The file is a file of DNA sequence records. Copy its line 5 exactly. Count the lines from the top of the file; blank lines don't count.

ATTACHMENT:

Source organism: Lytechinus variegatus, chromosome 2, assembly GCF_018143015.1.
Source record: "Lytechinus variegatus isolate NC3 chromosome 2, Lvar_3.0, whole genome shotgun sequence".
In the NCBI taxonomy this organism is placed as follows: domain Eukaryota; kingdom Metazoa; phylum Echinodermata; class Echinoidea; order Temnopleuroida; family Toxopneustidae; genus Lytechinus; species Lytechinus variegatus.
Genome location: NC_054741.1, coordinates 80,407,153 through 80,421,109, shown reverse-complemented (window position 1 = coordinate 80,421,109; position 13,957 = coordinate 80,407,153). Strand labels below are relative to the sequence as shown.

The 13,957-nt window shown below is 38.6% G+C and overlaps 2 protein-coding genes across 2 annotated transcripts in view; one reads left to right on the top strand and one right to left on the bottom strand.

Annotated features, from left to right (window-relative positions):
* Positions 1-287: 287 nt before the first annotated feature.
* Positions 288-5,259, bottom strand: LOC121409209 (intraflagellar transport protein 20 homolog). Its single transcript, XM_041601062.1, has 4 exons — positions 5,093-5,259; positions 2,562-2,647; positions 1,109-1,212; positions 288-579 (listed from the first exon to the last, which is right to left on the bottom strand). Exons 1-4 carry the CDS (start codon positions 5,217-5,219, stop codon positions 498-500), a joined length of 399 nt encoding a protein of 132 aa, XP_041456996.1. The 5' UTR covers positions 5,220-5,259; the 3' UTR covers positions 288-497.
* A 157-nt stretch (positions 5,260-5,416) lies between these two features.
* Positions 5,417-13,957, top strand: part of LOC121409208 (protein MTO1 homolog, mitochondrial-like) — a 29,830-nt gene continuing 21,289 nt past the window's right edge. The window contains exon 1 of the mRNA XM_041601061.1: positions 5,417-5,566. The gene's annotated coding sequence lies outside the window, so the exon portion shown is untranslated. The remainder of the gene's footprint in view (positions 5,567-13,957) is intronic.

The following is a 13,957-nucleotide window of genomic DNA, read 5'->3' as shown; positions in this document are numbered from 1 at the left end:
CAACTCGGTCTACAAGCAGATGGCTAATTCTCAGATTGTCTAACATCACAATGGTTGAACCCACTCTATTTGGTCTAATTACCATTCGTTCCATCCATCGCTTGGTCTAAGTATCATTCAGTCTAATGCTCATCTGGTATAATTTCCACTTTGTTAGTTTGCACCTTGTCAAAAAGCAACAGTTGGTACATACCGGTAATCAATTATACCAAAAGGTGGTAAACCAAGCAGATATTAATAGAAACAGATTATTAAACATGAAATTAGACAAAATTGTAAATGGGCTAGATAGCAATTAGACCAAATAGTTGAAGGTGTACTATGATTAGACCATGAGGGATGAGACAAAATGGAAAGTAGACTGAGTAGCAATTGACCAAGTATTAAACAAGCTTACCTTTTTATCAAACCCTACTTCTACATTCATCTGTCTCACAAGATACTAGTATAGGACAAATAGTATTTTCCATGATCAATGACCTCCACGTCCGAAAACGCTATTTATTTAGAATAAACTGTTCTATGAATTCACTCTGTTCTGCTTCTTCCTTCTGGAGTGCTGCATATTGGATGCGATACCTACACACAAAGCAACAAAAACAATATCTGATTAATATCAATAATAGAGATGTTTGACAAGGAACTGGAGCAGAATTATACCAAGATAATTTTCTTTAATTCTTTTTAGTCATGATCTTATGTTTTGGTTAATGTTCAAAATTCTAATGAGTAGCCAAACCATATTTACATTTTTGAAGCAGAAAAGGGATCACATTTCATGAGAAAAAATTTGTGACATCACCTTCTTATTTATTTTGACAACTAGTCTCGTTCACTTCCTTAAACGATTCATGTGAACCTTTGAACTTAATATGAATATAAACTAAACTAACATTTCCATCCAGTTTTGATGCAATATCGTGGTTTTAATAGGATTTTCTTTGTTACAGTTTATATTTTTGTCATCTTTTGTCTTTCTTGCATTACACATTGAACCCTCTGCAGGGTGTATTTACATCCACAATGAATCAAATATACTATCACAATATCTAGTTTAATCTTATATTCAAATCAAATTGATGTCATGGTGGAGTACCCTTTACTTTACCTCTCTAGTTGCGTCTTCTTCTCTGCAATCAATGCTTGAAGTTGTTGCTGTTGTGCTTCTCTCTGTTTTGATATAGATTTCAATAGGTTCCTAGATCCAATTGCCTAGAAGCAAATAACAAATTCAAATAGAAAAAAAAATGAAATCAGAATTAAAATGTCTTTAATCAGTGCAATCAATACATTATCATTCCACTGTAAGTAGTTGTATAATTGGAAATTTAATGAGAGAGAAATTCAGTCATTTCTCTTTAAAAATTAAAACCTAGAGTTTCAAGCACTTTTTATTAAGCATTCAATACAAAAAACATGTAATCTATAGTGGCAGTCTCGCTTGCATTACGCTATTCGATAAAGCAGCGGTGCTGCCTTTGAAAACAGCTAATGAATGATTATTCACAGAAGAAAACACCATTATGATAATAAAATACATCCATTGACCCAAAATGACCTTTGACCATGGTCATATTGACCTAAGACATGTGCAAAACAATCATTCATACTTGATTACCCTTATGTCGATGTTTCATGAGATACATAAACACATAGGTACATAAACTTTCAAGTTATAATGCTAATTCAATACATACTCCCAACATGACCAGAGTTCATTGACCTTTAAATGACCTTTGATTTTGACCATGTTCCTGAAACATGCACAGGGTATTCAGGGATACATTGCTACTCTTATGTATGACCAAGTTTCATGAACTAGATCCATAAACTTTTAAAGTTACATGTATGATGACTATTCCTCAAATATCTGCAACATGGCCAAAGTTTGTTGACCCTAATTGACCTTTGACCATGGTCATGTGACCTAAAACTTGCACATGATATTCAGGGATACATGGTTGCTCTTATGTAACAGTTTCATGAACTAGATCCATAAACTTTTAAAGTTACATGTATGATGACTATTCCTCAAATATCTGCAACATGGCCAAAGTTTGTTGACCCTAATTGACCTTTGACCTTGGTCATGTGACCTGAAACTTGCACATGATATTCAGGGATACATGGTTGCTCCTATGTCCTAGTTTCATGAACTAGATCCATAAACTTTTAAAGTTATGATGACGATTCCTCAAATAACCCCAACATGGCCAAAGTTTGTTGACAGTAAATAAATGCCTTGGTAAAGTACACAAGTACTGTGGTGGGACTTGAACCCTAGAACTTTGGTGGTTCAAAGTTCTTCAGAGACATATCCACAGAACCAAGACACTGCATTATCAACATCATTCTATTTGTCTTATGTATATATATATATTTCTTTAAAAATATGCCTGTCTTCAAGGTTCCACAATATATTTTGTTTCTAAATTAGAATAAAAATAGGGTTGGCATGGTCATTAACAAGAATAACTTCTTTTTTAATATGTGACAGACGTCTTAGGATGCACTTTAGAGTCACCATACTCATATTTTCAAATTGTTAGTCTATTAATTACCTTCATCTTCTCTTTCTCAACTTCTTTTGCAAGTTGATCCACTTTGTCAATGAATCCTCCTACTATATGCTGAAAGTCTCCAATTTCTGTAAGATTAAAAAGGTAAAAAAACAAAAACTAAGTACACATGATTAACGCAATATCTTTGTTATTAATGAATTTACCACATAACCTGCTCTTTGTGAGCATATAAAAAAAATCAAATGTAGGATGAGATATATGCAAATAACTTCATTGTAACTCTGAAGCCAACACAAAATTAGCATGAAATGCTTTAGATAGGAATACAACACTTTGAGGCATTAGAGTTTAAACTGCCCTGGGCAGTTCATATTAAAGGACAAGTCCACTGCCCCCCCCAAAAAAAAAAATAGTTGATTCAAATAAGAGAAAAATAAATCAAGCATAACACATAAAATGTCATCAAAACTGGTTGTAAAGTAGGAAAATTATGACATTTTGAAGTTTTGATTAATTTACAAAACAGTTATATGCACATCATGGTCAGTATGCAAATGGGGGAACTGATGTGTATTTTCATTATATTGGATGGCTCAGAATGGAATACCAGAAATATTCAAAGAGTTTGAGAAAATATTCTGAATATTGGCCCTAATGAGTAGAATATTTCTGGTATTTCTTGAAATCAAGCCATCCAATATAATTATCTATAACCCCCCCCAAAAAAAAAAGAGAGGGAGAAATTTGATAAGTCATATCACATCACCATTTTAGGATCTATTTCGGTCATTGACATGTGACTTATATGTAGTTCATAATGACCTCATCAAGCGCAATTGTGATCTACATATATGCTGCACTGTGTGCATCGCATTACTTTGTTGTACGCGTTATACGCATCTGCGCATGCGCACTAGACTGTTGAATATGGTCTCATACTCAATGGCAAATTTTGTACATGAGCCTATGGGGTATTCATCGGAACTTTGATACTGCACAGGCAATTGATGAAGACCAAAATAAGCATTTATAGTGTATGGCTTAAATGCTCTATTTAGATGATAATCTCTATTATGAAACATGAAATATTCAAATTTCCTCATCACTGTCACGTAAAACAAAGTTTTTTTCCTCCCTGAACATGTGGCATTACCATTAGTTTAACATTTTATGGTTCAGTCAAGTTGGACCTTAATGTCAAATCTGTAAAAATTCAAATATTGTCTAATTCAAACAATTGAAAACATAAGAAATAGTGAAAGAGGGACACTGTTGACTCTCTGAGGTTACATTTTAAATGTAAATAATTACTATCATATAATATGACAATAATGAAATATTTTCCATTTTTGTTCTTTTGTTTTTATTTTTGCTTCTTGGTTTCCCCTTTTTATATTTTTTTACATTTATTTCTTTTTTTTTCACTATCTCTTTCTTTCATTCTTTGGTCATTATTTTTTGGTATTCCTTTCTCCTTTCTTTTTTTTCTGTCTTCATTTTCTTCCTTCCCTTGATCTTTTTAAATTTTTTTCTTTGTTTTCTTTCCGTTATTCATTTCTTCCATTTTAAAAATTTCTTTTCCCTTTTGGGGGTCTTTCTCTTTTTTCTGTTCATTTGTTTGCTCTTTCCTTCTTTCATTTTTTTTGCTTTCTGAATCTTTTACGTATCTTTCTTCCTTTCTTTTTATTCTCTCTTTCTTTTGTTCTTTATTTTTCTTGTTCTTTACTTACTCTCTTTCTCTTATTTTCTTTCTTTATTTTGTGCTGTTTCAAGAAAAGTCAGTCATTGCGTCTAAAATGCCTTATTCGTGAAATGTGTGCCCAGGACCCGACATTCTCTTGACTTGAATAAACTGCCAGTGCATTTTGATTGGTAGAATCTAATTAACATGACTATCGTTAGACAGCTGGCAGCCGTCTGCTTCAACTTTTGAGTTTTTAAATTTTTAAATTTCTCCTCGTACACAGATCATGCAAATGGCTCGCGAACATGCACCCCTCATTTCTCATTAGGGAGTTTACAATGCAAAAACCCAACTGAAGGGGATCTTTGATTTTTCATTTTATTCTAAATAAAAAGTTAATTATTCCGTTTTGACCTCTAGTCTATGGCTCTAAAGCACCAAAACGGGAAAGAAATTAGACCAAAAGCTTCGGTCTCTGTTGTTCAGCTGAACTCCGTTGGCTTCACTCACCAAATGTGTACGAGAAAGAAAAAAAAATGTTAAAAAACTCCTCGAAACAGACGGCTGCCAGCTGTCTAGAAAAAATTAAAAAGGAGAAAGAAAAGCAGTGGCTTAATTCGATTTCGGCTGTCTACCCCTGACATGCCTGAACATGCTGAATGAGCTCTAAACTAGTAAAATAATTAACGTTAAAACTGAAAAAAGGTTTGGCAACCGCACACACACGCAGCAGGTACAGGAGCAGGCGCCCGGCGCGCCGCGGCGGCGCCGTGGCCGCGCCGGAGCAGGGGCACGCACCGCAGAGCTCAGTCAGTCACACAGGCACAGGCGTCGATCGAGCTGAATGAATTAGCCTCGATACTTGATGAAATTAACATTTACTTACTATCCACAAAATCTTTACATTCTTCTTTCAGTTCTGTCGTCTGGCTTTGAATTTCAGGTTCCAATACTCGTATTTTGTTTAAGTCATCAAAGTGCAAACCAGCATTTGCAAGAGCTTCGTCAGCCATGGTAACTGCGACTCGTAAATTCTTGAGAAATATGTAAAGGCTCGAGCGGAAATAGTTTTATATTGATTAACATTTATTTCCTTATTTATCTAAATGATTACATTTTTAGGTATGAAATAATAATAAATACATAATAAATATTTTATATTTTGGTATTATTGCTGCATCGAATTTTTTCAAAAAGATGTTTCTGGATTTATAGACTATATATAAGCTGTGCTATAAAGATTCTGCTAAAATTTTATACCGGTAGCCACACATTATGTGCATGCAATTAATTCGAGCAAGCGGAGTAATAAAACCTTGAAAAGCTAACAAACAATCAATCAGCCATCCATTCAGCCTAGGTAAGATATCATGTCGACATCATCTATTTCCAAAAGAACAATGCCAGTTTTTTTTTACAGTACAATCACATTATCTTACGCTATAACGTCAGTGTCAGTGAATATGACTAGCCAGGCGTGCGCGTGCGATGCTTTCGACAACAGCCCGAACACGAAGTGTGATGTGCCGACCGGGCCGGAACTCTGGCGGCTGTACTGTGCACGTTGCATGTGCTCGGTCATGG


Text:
The 13,957-nt window shown below is 38.6% G+C and overlaps 2 protein-coding genes across 2 annotated transcripts in view; one reads left to right on the top strand and one right to left on the bottom strand.